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tv   Bloomberg Surveillance  Bloomberg  September 3, 2021 7:00am-8:00am EDT

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>> companies are navigating these once in 500 year events extraordinarily well. >> the consumer is very healthy. we are unburdened by debt. we have the demand. >> there isn't any pent-up demand. it's not an economy new into sustained growth. nothing structural has changed. >> one central bank is tightening further, you should expect currency appreciation. >> this is bloomberg surveillance. jonathan: it is a payroll friday. good morning matt, good morning. this is bluebird surveillance live on tv and radio. i am jonathan ferro. your equity market record highs, futures up 8. payrolls report is 90 minutes away.
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tom: we are going to focus on the many dynamics. lisa mentioned labor process patient. that is the number i'm going to watch. do we get an improvement in labor participation. we've got somebody coming up who is more than cautious. jonathan: looking for 400 k. that is the low end. one million although it down to 400. 725 is the median. tom: is there a dartboard the does a three-month moving average? i am going to go to a three much moving average. there is job formation. for jerome powell, it's simple. they've got to see more to get that 10 million jobs employed. jonathan: we will have him on wall street. you take the jobs print and you have a conversation about what it means. let's talk about it what it
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means for fiscal support. in the wall street journal. lisa: they want to take a strategic pause to assess the inflation data. that's going to be the new transitory as we partially what they are looking for. to that point, underneath the headline number and looking at the wage inflation that is going to be important, if you see significant wage inflation, that may tie the fed's hands more. it bleeds into the tight labor market. jonathan: you wanted to make the point on the participation rate. for many people, that is the view that separates. that is their outlook of the participation rate. tom: the initial force of a series, james lewis claims is gorgeous. it has a massive persistency and improvement every week. you can't say that about labor participation.
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it went down and came back. it has flatlined. it has got to improve. jonathan: reminiscent of what we saw several decades ago? tom: i think the demographics are different. the service sector is different. i think those are important comments we had it. jonathan: record highs into friday. equity futures are up 8. thank you. i think that's 0.15% on your. tom: nailed it. jonathan: i am warming up a little bit. the yields are up by about one basis point. i'm not your hammy people would call me sensitive. the fx market is unchanged on the euro. lisa: there has been a surge out of cash funds into risk out markets. people had of this payrolls report are expecting something that will be good news.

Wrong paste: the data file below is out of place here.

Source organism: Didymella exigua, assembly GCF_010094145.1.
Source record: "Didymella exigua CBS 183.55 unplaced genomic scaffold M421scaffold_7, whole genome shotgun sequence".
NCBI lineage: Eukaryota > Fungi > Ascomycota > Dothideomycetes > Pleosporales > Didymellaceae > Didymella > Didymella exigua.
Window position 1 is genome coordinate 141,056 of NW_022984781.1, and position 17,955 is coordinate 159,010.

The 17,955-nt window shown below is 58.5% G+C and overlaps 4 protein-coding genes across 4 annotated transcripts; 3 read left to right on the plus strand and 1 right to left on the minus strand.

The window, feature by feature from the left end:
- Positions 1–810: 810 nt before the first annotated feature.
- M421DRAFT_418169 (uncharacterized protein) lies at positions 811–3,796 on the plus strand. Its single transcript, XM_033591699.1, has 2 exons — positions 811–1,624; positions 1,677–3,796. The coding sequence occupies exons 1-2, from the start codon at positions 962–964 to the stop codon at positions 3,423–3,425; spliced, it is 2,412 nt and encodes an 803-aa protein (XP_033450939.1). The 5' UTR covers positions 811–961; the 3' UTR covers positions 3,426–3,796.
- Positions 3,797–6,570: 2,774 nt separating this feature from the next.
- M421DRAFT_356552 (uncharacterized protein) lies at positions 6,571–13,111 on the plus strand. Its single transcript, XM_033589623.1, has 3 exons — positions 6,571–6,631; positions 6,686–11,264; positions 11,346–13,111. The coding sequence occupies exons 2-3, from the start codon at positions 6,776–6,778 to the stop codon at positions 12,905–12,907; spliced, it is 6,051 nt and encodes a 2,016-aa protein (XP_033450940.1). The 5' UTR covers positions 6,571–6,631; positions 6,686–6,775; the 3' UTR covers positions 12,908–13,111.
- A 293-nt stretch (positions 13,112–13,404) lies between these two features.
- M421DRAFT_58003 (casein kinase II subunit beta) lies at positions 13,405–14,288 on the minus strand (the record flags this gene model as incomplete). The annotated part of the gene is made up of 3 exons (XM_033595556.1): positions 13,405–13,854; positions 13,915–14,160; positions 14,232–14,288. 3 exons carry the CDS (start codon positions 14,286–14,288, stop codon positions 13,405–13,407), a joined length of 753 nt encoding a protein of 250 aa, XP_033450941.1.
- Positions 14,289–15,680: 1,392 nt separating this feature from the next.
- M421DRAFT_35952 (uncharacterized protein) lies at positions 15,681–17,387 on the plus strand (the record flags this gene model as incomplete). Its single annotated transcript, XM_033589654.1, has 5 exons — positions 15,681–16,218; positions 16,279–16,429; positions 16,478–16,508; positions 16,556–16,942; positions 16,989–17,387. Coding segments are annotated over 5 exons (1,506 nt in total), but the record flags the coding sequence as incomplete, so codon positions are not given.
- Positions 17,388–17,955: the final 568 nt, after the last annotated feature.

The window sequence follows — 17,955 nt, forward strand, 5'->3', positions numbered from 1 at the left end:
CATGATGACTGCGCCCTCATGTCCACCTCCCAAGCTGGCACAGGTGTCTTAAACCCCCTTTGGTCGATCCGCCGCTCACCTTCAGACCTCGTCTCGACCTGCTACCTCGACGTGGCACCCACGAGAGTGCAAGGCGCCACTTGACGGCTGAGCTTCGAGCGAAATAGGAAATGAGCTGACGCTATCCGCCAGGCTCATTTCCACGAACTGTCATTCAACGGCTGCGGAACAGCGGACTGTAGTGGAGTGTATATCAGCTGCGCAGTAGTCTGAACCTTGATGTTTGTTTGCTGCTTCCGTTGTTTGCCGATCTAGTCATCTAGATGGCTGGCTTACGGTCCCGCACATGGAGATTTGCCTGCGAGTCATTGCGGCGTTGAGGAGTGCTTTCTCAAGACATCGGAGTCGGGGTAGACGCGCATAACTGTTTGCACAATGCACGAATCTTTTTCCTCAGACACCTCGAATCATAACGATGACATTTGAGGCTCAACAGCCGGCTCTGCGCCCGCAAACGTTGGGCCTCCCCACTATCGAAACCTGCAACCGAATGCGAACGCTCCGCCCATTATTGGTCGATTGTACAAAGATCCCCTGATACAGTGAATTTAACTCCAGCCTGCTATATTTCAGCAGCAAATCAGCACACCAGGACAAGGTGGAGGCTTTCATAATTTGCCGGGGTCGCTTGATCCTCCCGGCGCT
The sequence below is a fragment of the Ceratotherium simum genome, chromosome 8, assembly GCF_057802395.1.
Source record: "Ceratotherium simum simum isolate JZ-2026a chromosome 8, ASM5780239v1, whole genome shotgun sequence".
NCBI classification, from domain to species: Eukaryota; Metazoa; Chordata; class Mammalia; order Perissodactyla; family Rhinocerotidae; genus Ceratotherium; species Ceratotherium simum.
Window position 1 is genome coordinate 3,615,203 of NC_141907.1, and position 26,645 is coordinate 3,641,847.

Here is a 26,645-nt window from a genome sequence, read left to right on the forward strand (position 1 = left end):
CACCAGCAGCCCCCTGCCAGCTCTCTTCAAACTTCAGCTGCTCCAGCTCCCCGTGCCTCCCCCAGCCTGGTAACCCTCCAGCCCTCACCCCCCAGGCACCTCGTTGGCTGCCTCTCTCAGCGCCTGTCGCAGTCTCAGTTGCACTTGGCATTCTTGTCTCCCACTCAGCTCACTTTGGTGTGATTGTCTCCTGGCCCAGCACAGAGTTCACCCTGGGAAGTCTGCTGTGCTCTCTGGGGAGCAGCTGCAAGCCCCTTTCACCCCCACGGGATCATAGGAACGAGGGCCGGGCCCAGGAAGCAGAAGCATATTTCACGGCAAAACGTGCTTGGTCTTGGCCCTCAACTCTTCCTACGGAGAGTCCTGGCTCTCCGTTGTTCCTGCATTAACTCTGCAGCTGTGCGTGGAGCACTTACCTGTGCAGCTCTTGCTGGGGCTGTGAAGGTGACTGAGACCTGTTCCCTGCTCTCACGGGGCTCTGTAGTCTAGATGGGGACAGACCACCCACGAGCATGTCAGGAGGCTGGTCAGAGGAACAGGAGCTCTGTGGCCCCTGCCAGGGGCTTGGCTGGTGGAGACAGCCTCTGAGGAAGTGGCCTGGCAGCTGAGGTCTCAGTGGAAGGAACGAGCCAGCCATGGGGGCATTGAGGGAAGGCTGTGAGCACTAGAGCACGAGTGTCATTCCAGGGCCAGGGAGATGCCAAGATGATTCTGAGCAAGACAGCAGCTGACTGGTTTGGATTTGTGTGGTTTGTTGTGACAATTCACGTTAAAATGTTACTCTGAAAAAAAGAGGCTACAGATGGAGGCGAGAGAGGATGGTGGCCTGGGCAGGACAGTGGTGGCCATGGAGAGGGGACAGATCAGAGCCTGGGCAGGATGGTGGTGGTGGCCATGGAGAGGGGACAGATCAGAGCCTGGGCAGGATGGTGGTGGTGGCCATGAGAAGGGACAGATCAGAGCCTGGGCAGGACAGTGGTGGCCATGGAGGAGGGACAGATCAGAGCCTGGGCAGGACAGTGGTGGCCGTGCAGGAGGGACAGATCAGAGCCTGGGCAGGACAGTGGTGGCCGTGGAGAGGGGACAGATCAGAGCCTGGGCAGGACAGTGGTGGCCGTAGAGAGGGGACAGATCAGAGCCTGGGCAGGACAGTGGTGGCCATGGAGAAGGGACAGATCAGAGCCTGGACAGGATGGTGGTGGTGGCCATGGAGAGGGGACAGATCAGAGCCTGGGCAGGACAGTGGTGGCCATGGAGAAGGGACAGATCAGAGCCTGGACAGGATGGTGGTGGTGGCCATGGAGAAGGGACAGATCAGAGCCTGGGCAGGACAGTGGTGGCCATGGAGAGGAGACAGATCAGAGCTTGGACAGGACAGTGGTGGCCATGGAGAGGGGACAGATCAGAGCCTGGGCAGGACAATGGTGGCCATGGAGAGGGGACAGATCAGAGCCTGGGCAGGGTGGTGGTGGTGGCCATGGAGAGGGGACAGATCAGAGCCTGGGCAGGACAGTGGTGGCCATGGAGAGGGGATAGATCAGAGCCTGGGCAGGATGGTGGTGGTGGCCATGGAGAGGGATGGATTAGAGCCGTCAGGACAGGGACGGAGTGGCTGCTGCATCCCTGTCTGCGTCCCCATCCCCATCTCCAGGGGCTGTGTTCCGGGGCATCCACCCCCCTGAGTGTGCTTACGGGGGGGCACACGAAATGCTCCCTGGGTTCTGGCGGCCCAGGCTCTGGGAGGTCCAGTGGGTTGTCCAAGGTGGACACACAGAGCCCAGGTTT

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it's unclear if that is a good reporter a bad report. we do get that jobless report at 8:30 a.m. you were both talking about the participation rate and how important this is to the federal reserve and market participant expectations or how they will respond. it has declined and stayed down from that 63.4 pre-pandemic. they keep talking about 8 million people who are out of the labor force. why are they out? will they come back? you get the services index for the month of august. how much has the delta variant weighed on the resurgence of the sector. this has flatlined. this is a concern for many people. without the services sector, we are reliant on a manufacturing sector that hinges on supply chain disruptions. president biden will speak on the jobs report.
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we are curious to hear how he response to joe manchin from west virginia. taking a look at one graph in particular, a pause is warranted because it will provide more clarity on the trajectory of the pandemic and allow us to determine whether inflation is transitory or not. jonathan: how long does that need to be? i think you asked the right question. later this morning when we catch up with our correspondent, let's check -- catch up with priya. let's start right there. why 400 k? >> we knew the opening was never going to be a straight line. it's hard to extrapolate from the last two. the high-frequency data suggest a sharp deceleration in the leisure and hospitality sector. it's not a horrible report. relative to the last couple of